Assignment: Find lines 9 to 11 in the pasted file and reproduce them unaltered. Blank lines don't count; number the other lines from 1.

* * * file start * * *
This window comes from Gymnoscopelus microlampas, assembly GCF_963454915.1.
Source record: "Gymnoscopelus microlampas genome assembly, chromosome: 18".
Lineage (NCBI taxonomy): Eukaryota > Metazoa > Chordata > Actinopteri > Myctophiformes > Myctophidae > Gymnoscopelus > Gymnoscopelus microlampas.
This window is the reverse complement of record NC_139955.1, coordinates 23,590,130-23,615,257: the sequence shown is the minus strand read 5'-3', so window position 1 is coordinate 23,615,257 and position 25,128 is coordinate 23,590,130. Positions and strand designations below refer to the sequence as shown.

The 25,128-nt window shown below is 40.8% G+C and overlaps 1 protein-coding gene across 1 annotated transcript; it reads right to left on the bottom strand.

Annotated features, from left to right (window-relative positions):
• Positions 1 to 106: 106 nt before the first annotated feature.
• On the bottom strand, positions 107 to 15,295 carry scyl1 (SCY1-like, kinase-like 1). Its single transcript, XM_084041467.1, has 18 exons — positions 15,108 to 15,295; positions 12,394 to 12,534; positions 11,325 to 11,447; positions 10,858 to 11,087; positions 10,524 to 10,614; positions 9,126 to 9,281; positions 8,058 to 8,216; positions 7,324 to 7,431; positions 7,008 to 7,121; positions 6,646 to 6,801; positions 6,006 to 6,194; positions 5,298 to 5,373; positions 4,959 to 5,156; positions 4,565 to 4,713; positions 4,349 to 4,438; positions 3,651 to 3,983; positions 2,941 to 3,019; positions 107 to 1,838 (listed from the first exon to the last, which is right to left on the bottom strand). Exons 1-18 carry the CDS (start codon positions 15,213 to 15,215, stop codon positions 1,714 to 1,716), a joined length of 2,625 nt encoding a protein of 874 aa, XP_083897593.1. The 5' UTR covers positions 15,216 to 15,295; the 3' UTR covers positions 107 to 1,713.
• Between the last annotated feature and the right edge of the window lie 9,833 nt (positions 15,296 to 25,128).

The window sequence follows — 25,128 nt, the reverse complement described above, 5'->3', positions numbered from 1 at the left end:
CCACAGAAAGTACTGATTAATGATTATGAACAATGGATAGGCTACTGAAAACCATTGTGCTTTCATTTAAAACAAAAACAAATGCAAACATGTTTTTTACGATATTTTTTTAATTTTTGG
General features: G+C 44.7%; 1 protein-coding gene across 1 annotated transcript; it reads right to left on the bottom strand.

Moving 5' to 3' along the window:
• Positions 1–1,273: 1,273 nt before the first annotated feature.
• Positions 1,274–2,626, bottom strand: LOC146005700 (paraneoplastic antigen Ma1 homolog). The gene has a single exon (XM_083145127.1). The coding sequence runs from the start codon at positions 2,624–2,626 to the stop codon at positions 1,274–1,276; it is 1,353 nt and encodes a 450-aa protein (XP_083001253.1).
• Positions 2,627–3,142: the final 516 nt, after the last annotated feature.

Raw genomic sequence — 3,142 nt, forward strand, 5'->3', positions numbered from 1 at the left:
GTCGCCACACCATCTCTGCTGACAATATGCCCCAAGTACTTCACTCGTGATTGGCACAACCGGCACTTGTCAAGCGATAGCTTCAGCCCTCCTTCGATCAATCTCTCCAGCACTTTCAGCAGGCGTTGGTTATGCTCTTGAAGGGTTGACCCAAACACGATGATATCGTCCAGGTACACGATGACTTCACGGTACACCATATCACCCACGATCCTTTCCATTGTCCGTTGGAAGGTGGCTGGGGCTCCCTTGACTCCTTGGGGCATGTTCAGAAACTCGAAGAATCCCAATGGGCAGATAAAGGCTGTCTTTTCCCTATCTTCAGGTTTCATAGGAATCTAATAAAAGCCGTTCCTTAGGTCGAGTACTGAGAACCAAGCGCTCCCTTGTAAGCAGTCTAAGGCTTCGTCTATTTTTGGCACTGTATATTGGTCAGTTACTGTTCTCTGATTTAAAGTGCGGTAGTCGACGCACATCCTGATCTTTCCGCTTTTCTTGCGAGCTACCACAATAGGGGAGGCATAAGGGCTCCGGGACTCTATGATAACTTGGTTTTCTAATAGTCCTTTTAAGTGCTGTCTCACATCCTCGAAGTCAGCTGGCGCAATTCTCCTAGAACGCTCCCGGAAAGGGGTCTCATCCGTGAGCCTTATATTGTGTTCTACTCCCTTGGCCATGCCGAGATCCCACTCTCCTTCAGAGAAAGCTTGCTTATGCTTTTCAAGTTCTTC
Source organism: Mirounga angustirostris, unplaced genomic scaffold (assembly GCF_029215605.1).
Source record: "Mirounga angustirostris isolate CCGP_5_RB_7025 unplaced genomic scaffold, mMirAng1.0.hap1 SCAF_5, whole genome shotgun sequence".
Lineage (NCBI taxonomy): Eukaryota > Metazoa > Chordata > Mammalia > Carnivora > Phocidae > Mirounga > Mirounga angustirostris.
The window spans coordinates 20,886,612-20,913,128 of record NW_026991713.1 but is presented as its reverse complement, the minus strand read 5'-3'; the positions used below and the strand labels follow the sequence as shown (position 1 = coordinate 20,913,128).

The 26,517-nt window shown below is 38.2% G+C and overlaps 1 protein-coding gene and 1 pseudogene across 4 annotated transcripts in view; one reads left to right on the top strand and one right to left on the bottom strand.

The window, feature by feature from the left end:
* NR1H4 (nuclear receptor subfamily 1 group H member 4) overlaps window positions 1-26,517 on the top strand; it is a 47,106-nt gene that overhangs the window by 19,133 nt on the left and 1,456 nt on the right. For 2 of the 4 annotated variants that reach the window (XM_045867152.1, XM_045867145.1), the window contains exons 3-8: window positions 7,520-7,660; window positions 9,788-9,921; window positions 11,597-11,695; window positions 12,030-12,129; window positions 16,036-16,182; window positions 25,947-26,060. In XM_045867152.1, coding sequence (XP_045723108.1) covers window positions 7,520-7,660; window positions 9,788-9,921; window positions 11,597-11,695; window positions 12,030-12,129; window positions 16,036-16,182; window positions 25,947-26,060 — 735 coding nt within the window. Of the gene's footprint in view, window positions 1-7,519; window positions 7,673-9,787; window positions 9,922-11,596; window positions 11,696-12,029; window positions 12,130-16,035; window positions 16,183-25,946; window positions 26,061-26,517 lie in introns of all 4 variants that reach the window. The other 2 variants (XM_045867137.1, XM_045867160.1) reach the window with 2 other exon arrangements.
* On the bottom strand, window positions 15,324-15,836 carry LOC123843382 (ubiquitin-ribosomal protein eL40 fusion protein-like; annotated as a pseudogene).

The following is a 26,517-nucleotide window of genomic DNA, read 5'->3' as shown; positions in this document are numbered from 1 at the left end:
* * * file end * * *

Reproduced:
• Between the last annotated feature and the right edge of the window lie 9,833 nt (positions 15,296 to 25,128).

The window sequence follows — 25,128 nt, the reverse complement described above, 5'->3', positions numbered from 1 at the left end:
CCACAGAAAGTACTGATTAATGATTATGAACAATGGATAGGCTACTGAAAACCATTGTGCTTTCATTTAAAACAAAAACAAATGCAAACATGTTTTTTACGATATTTTTTTAATTTTTGG